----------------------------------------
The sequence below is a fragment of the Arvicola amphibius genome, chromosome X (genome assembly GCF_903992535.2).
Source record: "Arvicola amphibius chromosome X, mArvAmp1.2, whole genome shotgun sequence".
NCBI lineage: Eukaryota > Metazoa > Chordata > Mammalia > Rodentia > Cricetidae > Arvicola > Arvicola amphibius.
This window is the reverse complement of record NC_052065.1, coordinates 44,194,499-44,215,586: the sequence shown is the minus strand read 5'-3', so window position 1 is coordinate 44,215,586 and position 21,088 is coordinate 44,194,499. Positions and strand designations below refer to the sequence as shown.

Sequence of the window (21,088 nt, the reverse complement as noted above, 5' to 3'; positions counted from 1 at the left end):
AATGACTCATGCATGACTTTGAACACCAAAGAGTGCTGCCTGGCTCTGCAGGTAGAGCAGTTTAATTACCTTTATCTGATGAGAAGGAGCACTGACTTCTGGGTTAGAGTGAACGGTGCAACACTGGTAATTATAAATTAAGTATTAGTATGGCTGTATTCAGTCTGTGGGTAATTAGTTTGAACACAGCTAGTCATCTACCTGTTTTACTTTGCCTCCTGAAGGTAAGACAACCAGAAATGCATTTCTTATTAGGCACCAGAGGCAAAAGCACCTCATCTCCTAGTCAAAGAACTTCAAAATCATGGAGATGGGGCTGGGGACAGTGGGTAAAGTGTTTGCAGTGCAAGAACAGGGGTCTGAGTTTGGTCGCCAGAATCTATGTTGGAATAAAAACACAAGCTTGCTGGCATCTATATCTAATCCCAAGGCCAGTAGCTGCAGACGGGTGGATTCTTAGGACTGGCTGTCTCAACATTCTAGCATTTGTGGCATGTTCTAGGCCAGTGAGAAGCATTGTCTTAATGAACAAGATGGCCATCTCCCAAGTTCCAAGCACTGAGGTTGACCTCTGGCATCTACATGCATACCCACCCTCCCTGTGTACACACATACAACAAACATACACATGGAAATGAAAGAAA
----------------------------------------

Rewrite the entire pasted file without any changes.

The sequence below is a fragment of the Arvicola amphibius genome, chromosome X (genome assembly GCF_903992535.2).
Source record: "Arvicola amphibius chromosome X, mArvAmp1.2, whole genome shotgun sequence".
NCBI lineage: Eukaryota > Metazoa > Chordata > Mammalia > Rodentia > Cricetidae > Arvicola > Arvicola amphibius.
This window is the reverse complement of record NC_052065.1, coordinates 44,194,499-44,215,586: the sequence shown is the minus strand read 5'-3', so window position 1 is coordinate 44,215,586 and position 21,088 is coordinate 44,194,499. Positions and strand designations below refer to the sequence as shown.

Sequence of the window (21,088 nt, the reverse complement as noted above, 5' to 3'; positions counted from 1 at the left end):
AATGACTCATGCATGACTTTGAACACCAAAGAGTGCTGCCTGGCTCTGCAGGTAGAGCAGTTTAATTACCTTTATCTGATGAGAAGGAGCACTGACTTCTGGGTTAGAGTGAACGGTGCAACACTGGTAATTATAAATTAAGTATTAGTATGGCTGTATTCAGTCTGTGGGTAATTAGTTTGAACACAGCTAGTCATCTACCTGTTTTACTTTGCCTCCTGAAGGTAAGACAACCAGAAATGCATTTCTTATTAGGCACCAGAGGCAAAAGCACCTCATCTCCTAGTCAAAGAACTTCAAAATCATGGAGATGGGGCTGGGGACAGTGGGTAAAGTGTTTGCAGTGCAAGAACAGGGGTCTGAGTTTGGTCGCCAGAATCTATGTTGGAATAAAAACACAAGCTTGCTGGCATCTATATCTAATCCCAAGGCCAGTAGCTGCAGACGGGTGGATTCTTAGGACTGGCTGTCTCAACATTCTAGCATTTGTGGCATGTTCTAGGCCAGTGAGAAGCATTGTCTTAATGAACAAGATGGCCATCTCCCAAGTTCCAAGCACTGAGGTTGACCTCTGGCATCTACATGCATACCCACCCTCCCTGTGTACACACATACAACAAACATACACATGGAAATGAAAGAAA